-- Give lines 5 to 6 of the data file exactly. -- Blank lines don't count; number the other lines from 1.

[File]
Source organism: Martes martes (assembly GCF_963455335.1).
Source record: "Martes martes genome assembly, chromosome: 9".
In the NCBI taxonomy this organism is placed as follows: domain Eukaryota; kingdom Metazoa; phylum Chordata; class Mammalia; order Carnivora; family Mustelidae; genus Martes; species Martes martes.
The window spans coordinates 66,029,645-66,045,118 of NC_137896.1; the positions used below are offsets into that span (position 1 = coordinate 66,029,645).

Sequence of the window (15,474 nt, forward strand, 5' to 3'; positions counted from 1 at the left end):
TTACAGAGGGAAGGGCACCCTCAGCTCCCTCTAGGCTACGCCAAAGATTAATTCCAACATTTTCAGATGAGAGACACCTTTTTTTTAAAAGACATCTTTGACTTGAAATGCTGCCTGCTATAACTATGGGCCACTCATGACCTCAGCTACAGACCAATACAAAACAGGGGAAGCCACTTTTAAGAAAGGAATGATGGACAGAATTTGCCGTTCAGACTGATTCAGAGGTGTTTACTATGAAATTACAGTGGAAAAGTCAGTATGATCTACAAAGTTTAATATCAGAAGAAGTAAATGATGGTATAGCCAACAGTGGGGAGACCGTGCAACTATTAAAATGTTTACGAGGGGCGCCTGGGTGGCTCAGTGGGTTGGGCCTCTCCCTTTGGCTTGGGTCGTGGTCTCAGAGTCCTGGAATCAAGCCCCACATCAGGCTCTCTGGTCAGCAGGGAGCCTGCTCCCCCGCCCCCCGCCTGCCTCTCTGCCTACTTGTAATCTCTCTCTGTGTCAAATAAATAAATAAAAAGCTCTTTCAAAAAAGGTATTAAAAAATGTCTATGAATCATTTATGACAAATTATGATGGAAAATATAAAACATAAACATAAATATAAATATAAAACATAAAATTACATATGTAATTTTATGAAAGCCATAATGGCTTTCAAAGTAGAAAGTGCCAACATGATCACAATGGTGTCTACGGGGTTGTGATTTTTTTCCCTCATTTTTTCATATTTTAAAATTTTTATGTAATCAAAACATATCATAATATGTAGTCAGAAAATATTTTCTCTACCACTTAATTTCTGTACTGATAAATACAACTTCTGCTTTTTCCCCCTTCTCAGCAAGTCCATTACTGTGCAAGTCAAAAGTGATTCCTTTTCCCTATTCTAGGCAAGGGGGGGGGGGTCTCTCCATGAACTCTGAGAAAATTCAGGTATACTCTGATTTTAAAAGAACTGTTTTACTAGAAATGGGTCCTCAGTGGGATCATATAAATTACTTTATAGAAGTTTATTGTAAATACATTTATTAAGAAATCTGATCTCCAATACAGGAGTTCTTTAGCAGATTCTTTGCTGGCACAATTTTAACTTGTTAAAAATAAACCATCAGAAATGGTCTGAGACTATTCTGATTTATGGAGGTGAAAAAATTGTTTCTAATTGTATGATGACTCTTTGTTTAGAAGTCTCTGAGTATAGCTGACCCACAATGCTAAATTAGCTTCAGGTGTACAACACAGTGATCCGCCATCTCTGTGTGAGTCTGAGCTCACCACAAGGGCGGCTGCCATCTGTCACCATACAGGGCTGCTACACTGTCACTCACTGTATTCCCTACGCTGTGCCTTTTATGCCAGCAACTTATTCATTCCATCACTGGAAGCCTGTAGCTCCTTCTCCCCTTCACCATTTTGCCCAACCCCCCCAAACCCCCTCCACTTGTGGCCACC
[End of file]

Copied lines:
Sequence of the window (15,474 nt, forward strand, 5' to 3'; positions counted from 1 at the left end):
TTACAGAGGGAAGGGCACCCTCAGCTCCCTCTAGGCTACGCCAAAGATTAATTCCAACATTTTCAGATGAGAGACACCTTTTTTTTAAAAGACATCTTTGACTTGAAATGCTGCCTGCTATAACTATGGGCCACTCATGACCTCAGCTACAGACCAATACAAAACAGGGGAAGCCACTTTTAAGAAAGGAATGATGGACAGAATTTGCCGTTCAGACTGATTCAGAGGTGTTTACTATGAAATTACAGTGGAAAAGTCAGTATGATCTACAAAGTTTAATATCAGAAGAAGTAAATGATGGTATAGCCAACAGTGGGGAGACCGTGCAACTATTAAAATGTTTACGAGGGGCGCCTGGGTGGCTCAGTGGGTTGGGCCTCTCCCTTTGGCTTGGGTCGTGGTCTCAGAGTCCTGGAATCAAGCCCCACATCAGGCTCTCTGGTCAGCAGGGAGCCTGCTCCCCCGCCCCCCGCCTGCCTCTCTGCCTACTTGTAATCTCTCTCTGTGTCAAATAAATAAATAAAAAGCTCTTTCAAAAAAGGTATTAAAAAATGTCTATGAATCATTTATGACAAATTATGATGGAAAATATAAAACATAAACATAAATATAAATATAAAACATAAAATTACATATGTAATTTTATGAAAGCCATAATGGCTTTCAAAGTAGAAAGTGCCAACATGATCACAATGGTGTCTACGGGGTTGTGATTTTTTTCCCTCATTTTTTCATATTTTAAAATTTTTATGTAATCAAAACATATCATAATATGTAGTCAGAAAATATTTTCTCTACCACTTAATTTCTGTACTGATAAATACAACTTCTGCTTTTTCCCCCTTCTCAGCAAGTCCATTACTGTGCAAGTCAAAAGTGATTCCTTTTCCCTATTCTAGGCAAGGGGGGGGGGGTCTCTCCATGAACTCTGAGAAAATTCAGGTATACTCTGATTTTAAAAGAACTGTTTTACTAGAAATGGGTCCTCAGTGGGATCATATAAATTACTTTATAGAAGTTTATTGTAAATACATTTATTAAGAAATCTGATCTCCAATACAGGAGTTCTTTAGCAGATTCTTTGCTGGCACAATTTTAACTTGTTAAAAATAAACCATCAGAAATGGTCTGAGACTATTCTGATTTATGGAGGTGAAAAAATTGTTTCTAATTGTATGATGACTCTTTGTTTAGAAGTCTCTGAGTATAGCTGACCCACAATGCTAAATTAGCTTCAGGTGTACAACACAGTGATCCGCCATCTCTGTGTGAGTCTGAGCTCACCACAAGGGCGGCTGCCATCTGTCACCATACAGGGCTGCTACACTGTCACTCACTGTATTCCCTACGCTGTGCCTTTTATGCCAGCAACTTATTCATTCCATCACTGGAAGCCTGTAGCTCCTTCTCCCCTTCACCATTTTGCCCAACCCCCCCAAACCCCCTCCACTTGTGGCCACC